Searches for Medical Purposes

Overview of searches for medical purposes:

Searches for Medical PurposesGeneral rule. Evidence obtained from a search of an accused’s body for a valid medical purpose may be seized. Mil. R. Evid. 312(f).
See United States v. Stevenson , 53 M.J. 257 (C.A.A.F. 2000) (holding that the medical purpose exception applies to members of the Temporary Disability Retired List), cert. denied , 532 U.S. 919 (2001).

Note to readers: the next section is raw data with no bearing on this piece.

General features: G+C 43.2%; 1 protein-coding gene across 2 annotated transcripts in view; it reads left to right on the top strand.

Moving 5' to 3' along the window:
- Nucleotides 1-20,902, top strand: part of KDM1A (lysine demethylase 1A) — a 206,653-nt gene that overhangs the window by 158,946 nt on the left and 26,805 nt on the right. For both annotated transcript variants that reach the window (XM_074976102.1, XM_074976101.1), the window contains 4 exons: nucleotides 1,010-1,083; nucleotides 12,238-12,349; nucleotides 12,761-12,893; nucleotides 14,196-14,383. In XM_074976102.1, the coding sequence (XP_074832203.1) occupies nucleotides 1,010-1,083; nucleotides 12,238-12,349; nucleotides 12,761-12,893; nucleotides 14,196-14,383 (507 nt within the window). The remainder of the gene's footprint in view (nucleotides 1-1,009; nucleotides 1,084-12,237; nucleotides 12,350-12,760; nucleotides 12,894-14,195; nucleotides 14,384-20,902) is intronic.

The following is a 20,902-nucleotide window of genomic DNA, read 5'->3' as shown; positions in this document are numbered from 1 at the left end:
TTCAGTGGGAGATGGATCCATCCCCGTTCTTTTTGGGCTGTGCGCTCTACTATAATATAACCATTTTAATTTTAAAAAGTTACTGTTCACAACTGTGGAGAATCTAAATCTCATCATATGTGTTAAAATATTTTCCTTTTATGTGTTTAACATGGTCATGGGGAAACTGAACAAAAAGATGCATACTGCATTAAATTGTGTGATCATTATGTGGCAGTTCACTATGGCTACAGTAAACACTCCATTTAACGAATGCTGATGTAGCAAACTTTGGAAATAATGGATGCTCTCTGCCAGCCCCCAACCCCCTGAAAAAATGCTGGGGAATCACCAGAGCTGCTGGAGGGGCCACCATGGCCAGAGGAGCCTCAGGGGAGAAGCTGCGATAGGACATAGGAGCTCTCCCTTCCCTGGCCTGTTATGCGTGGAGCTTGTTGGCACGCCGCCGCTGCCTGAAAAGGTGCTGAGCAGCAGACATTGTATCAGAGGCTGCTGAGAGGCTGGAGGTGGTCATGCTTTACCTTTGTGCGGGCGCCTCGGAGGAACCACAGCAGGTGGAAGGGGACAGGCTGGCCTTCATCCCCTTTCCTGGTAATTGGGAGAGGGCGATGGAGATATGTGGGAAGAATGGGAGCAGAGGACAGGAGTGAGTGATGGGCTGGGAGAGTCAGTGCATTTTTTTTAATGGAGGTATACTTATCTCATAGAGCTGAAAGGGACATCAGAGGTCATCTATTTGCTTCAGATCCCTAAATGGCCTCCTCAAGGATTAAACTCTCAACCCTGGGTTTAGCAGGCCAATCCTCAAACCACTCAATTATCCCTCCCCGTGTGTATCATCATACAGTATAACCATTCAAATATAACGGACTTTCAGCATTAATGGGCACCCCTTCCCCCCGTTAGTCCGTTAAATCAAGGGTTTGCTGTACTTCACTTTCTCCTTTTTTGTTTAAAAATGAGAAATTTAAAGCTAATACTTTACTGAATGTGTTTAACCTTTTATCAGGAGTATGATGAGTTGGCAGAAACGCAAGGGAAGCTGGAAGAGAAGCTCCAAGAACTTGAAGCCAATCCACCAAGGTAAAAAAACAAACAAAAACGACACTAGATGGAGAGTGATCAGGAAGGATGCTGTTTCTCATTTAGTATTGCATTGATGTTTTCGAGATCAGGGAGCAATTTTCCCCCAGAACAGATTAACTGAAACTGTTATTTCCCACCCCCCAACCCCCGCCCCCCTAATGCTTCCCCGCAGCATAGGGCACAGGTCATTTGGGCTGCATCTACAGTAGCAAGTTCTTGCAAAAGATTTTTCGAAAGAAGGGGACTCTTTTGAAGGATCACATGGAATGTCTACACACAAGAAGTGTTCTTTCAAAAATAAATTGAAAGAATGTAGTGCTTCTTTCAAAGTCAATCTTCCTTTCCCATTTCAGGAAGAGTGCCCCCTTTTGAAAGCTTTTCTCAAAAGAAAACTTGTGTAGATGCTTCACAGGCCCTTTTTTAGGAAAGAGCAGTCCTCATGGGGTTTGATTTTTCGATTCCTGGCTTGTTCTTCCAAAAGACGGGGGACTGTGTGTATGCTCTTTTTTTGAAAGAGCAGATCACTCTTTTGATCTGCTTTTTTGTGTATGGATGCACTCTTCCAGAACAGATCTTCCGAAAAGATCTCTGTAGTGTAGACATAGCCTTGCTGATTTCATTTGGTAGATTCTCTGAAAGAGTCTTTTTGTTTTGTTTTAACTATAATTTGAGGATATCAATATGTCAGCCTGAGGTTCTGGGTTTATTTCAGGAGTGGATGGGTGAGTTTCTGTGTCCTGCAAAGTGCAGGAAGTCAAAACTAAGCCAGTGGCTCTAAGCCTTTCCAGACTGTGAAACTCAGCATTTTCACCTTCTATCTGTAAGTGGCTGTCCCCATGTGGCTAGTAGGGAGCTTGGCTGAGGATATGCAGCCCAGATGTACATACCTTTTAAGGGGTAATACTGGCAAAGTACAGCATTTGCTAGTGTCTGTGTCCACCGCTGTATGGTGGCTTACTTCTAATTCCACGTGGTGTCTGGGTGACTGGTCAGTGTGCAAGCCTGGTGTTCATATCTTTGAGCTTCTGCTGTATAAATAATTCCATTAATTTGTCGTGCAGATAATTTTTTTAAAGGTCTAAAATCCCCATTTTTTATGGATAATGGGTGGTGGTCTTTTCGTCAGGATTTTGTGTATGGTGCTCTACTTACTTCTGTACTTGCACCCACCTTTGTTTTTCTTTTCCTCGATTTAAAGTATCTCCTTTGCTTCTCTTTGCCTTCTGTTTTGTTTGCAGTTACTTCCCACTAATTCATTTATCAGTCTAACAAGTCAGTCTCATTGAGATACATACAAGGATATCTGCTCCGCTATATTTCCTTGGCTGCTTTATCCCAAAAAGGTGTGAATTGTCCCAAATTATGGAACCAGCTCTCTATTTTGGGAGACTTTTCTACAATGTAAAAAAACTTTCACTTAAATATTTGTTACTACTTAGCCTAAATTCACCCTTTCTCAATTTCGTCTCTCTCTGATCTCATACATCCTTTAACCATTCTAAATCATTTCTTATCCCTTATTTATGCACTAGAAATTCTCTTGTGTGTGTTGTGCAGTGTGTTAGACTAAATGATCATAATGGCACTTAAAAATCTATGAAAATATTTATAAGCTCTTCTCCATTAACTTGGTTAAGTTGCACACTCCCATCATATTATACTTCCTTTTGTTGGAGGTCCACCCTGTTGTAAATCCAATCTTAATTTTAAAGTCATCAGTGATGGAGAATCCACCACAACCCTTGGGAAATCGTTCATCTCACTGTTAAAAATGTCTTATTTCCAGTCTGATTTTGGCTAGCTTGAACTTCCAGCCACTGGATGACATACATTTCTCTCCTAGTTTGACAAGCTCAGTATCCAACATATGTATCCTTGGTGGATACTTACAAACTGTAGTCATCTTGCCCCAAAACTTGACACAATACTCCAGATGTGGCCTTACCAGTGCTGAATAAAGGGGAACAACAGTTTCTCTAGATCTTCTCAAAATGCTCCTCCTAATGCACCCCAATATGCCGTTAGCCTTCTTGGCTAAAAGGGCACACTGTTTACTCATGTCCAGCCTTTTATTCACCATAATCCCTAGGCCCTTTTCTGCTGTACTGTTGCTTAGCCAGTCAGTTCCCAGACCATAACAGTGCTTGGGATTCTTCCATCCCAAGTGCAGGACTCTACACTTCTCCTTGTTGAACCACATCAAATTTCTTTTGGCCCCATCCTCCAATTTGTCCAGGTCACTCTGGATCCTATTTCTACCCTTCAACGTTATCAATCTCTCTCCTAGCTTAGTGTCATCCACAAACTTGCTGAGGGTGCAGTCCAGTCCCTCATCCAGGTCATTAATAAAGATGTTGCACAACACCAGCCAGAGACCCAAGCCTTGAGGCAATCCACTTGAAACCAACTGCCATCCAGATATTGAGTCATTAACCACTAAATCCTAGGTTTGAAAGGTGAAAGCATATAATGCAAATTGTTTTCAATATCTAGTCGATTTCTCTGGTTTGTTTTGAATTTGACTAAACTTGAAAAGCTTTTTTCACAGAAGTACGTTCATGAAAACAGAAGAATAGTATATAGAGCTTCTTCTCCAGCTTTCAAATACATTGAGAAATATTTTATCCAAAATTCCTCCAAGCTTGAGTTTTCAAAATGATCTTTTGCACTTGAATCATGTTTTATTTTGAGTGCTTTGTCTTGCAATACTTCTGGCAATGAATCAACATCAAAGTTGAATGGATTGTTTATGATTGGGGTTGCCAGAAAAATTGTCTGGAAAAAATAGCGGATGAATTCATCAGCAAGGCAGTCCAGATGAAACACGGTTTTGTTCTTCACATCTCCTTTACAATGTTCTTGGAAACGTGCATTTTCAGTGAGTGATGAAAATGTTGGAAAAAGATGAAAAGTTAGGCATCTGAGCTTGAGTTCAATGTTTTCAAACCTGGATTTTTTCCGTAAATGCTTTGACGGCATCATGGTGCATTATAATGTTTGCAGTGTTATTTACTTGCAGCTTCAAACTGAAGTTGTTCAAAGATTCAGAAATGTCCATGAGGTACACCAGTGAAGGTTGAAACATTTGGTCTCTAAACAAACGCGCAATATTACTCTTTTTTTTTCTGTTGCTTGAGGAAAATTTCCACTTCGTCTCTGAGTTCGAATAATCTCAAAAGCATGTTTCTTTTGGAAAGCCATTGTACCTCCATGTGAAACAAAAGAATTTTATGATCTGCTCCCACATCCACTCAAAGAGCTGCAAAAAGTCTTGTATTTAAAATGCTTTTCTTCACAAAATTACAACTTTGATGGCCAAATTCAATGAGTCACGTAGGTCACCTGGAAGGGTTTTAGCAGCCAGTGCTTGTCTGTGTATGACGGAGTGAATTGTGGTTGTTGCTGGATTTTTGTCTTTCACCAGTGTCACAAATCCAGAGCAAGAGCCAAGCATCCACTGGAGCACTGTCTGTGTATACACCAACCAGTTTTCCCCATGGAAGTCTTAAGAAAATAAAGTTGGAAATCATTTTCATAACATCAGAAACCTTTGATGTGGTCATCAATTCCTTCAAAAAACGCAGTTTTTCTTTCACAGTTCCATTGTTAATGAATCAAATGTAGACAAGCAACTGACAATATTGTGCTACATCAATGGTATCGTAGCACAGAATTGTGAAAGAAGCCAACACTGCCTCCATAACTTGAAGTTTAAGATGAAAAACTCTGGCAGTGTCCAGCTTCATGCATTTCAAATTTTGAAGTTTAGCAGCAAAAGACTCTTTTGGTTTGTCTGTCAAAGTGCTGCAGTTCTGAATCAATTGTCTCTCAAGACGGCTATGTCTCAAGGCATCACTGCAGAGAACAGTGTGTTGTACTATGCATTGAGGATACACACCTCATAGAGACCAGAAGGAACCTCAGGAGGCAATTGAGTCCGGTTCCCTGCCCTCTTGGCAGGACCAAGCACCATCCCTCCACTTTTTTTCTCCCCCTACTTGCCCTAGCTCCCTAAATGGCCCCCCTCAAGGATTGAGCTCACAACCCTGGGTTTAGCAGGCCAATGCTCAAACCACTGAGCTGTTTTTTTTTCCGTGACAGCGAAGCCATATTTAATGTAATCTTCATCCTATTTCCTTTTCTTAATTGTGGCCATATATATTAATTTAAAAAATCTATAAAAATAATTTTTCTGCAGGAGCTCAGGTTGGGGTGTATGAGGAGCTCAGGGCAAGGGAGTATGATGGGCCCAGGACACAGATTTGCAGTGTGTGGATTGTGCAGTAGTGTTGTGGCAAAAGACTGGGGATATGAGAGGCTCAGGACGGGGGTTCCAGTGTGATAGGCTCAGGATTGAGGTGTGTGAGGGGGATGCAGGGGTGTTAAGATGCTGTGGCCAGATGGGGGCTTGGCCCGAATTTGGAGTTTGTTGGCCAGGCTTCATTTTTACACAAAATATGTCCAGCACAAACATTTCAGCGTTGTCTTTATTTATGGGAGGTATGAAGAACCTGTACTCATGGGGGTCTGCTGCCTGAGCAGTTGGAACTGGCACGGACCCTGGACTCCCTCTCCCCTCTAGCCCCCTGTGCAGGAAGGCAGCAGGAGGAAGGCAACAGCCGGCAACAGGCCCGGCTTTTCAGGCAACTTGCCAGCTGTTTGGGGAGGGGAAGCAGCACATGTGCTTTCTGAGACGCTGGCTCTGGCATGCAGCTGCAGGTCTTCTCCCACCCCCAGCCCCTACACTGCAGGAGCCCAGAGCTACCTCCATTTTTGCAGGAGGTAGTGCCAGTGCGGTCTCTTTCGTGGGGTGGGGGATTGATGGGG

• United States v. Maxwell , 38 M.J. 148 (C.M.A. 1993). Blood alcohol test of accused involved in fatal traffic accident was medically necessary, despite the fact that the test result did not actually affect accused’s treatment. Test result was admissible.
  • Drug Treatment Programs. Ferguson v. City of Charleston , 532 U.S. 67 (2001). The Court rejected “special needs” exception for warrantless (urinalysis) searches of pregnant women involved in a hospital drug treatment program. The ultimate purpose of the program was for law enforcement and not to get women in the program into substance abuse treatment.